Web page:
To compare safety and effectiveness of intranasal midazolam to intravenous midazolam for treatment of status epilepticus.
Epilepsy is a neurological condition that affects both humans and dogs. Status epilepticus is a life-threatening complication of epilepsy that occurs when a seizure lasts longer than five minutes or when seizures occur very close together with no recovery time in between seizures. Drugs called benzodiazepines are the gold standard treatment for status epilepticus in dogs and people. Various methods of drug delivery have been used: rectal, nasal, under the tongue, and via an IV. IV administration in the hospital or rectal administration at home are typically recommended. Recently, giving midazolam through the nose has been shown to have superior effects compared to rectally-administered valium. Our goal is to compare intranasal midazolam to IV midazolam to establish better recommendations for treatment of status epilepticus, particularly in the home setting or when IV access cannot be obtained.
- Dogs of any weight, breed, or age presenting to the Veterinary Teaching Hospital who have been in status epilepticus for more than 5 minutes prior to arrival or those that are witnessed to have entered status epilepticus in the hospital.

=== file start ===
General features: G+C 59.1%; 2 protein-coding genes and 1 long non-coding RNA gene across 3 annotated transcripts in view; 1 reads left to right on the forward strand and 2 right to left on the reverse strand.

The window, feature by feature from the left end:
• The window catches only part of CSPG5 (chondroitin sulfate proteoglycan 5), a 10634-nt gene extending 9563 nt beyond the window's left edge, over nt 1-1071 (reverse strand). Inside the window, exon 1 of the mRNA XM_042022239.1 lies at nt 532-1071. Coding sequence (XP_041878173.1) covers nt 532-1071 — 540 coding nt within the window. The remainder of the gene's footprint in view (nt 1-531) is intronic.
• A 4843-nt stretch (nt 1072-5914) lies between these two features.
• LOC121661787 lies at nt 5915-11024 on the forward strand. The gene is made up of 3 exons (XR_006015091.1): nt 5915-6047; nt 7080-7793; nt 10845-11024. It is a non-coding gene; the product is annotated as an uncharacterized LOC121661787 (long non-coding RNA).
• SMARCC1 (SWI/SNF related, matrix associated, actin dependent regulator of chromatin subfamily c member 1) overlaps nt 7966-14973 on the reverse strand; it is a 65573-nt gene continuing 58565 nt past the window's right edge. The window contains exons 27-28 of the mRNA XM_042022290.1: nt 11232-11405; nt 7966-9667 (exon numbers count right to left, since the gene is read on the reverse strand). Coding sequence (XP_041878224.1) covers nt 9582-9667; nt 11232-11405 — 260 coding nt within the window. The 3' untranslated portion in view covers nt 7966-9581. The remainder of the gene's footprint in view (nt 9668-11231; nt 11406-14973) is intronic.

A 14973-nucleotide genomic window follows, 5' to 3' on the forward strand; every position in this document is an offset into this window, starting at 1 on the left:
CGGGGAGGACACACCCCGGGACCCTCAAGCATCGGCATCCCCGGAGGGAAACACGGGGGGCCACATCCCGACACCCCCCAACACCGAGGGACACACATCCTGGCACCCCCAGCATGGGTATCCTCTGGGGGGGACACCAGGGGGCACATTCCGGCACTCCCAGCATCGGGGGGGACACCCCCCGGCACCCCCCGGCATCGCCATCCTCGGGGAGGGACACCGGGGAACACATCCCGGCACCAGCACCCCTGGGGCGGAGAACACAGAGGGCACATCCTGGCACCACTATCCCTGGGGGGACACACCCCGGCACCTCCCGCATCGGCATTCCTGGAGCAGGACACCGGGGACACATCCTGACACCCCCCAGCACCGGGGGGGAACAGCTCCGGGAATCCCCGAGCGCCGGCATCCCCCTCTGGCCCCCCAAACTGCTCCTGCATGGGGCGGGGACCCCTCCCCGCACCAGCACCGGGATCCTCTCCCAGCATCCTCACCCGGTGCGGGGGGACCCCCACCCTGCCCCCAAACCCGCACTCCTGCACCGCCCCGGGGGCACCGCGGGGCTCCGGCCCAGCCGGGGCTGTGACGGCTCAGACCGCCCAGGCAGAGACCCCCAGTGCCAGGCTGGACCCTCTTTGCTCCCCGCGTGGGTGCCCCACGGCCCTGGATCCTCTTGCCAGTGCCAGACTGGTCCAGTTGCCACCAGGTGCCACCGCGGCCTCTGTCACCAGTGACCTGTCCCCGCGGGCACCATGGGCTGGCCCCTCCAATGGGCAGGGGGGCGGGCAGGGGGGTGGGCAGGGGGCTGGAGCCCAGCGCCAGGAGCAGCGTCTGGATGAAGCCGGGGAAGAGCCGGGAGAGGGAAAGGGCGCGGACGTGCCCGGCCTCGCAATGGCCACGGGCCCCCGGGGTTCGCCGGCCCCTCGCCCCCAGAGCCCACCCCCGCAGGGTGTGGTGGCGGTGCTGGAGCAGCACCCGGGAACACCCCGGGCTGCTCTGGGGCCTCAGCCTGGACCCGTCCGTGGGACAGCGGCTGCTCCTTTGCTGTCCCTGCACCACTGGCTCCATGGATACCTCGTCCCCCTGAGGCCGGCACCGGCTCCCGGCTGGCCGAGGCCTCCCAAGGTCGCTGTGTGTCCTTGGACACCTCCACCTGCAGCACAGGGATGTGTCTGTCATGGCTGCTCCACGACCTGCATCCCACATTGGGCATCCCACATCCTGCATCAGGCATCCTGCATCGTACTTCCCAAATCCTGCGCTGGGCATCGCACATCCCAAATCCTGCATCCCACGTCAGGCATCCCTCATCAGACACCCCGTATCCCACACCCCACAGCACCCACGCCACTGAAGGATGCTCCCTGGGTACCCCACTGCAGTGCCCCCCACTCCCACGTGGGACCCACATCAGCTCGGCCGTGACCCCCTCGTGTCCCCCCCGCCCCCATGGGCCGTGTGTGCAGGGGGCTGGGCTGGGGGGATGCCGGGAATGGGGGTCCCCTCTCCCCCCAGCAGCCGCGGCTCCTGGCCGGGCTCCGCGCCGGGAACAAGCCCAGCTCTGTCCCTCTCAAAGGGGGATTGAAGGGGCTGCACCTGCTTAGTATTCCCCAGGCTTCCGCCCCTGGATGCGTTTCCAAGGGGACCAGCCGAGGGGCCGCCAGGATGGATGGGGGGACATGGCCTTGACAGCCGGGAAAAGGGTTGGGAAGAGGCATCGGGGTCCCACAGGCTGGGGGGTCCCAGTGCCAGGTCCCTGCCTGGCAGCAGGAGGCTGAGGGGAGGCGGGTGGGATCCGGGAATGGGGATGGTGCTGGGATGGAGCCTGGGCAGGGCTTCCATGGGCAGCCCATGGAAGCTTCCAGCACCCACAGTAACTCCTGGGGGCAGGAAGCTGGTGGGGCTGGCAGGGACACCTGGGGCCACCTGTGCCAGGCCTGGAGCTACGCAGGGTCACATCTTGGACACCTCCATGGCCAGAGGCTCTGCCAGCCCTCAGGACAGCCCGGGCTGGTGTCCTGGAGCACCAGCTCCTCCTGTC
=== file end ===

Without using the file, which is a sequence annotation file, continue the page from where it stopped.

- Dogs will be excluded if a toxic or metabolic cause is known or highly suspected (e.g. chocolate ingestion, hepatic encephalopathy, hypoglycemia)
Dogs in status epilepticus will be randomly assigned to either intranasal midazolam 0.2 mg/kg via nasal atomizer or intravenous midazolam 0.2 mg/kg to control status epilepticus or seizures lasting longer than 5 minutes. If the initial treatment is unsuccessful, additional treatment will be administered.
The study pays for the intranasal atomizer (MAD) device.
Dr. Theresa Pancotto, Neurology
Phone: 540-231-4621 | Email: firstname.lastname@example.org
Mindy Quigley, Clinical Trials Coordinator
Office Phone: 540-231-1363 | Email: email@example.com
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